Chapter1 Management


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Management 4th Edition written by Chuck Williams

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Chapter1 Management

  1. 1. Chapter 1 Management Prepared by Deborah Baker Texas Christian University Management 4th Edition Chuck Williams
  2. 2. What Would You Do? <ul><li>Amazon grew so fast that it lost control of the basics </li></ul><ul><li>Sales were growing, but the company was poorly managed </li></ul><ul><li>Amazon has lost over $3 billion since its inception, but is finally earning profits </li></ul>Headquarters,, Seattle, Georgia. How can Amazon do a better job to fix what’s going wrong?
  3. 3. What Is Management? After reading the next two sections, you should be able to: <ul><li>describe what management is. </li></ul><ul><li>explain the four functions of management. </li></ul>
  4. 4. Management Is… 1 Effectiveness Efficiency Getting work done through others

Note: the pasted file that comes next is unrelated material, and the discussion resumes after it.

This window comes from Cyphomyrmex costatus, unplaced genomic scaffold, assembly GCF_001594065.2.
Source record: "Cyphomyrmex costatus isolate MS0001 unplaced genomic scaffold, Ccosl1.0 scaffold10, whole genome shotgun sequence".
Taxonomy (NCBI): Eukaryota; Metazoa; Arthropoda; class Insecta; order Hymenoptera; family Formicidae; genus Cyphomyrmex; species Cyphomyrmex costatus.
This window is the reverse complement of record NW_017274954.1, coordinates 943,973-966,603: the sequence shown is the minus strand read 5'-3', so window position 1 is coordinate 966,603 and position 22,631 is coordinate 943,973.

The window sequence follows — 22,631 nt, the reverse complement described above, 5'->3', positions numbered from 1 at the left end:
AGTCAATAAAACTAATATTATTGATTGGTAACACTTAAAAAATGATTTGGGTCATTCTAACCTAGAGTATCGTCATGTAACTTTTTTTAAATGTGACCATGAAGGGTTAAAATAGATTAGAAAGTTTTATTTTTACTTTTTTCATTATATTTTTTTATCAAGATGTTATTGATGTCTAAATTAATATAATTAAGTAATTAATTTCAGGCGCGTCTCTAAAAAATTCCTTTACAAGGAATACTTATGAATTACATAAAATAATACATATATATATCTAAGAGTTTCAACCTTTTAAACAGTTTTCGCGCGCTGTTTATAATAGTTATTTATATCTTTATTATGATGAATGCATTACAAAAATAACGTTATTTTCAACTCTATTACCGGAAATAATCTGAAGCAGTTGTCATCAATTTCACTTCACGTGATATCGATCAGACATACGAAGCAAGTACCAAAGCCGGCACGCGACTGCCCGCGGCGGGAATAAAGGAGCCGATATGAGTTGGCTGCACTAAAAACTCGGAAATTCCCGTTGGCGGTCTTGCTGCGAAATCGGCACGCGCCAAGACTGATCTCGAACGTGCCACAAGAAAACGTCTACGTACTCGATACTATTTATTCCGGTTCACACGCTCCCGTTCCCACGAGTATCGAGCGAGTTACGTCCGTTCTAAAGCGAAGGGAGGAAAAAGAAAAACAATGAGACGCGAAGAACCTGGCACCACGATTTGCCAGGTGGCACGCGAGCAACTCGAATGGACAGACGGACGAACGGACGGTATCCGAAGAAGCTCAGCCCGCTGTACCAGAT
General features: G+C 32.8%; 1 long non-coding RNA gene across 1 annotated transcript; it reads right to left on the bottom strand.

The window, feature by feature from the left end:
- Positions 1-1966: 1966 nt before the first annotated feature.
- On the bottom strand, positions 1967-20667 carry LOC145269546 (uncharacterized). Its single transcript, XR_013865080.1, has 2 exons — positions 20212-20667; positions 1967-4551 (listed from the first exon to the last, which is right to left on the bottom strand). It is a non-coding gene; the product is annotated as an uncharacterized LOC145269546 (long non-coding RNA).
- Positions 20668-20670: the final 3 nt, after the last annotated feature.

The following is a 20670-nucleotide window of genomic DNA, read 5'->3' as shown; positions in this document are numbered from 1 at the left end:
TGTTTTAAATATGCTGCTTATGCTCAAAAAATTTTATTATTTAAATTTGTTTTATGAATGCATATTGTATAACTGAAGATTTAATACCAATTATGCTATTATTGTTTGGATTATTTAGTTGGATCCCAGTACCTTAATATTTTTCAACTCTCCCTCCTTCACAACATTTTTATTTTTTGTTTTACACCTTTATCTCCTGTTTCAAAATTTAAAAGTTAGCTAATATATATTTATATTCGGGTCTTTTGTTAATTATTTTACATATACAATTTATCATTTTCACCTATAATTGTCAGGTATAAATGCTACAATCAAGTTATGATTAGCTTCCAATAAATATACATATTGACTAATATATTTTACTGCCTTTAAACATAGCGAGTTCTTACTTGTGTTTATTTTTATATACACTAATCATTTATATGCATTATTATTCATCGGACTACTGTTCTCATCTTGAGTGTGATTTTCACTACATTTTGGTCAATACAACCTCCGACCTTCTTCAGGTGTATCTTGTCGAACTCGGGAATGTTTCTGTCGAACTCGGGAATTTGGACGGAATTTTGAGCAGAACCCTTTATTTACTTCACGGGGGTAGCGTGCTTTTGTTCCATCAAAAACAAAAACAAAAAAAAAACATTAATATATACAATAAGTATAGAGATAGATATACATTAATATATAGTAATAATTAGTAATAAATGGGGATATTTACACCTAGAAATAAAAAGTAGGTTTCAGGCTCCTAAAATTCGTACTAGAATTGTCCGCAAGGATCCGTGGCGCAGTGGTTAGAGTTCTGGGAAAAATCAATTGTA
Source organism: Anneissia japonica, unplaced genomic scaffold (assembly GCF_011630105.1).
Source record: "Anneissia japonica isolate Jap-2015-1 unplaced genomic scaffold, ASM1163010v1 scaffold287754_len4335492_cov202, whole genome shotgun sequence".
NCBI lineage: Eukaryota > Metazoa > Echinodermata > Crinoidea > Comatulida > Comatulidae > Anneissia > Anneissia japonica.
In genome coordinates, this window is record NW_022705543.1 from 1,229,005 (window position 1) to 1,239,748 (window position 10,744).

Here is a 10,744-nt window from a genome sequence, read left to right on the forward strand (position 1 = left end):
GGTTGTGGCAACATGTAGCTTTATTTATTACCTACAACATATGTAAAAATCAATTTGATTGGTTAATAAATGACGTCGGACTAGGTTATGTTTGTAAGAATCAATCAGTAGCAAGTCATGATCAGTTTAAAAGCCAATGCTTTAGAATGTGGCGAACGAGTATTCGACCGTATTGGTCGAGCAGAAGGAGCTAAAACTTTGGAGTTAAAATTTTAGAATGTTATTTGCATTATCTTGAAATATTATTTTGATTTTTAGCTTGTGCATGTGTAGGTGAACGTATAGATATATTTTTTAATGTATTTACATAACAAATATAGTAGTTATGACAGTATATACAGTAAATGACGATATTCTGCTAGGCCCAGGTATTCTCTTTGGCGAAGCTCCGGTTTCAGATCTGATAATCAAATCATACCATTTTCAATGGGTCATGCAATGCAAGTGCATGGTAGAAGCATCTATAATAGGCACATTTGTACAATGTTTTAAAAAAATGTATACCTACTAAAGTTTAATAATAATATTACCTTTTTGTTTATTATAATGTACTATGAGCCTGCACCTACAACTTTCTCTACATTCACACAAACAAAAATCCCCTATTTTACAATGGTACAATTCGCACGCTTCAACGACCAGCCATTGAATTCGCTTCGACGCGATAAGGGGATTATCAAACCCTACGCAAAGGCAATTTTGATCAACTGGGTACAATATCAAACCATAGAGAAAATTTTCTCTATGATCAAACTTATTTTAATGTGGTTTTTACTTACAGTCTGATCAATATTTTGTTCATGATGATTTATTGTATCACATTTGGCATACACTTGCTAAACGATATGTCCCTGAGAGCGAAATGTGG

5. 5. Management Functions Planning Organizing Leading Controlling Management Functions 2
  6. 6. Planning 2.1 Planning Determining organizational goals and a means for achieving them
  7. 7. What Really Works: Meta-Analysis General Mental Ability 10% 20% 30% 40% 50% 60% 70% 80% 90% 100% This statistic shows that an employee hired on the basis of a good score on a general mental ability test stands a 76 percent chance of being a better performer than someone picked at random from the pool of all job applicants. Meta-Analysis is a study of studies that shows what works and when. probability of success 76%
  8. 8. Organizing <ul><li>Deciding where decisions will be made </li></ul><ul><li>Who will do what jobs and tasks </li></ul><ul><li>Who will work for whom </li></ul>2.2
  9. 9. Leading 2.3 For Anne Mulcahy, CEO of Xerox, the key to successful leadership is communicating with the company’s most important constituents: employees and customers. Motivating Inspiring Leading
  10. 10. Controlling 2.4 Controlling Monitoring progress toward goal achievement and taking corrective action when needed
  11. 11. The Control Process 2.4 Set standards to achieve goals Compare actual performance to standards Make changes to return performance to standards
  12. 12. What Do Managers Do? After reading the next two sections, you should be able to: <ul><li>describe different kinds of managers. </li></ul><ul><li>explain the major roles and subroles that managers perform in their jobs. </li></ul>
  13. 13. Kinds of Managers <ul><li>Top Managers </li></ul><ul><li>Middle Managers </li></ul><ul><li>First-Line Managers </li></ul><ul><li>Team Leaders </li></ul>3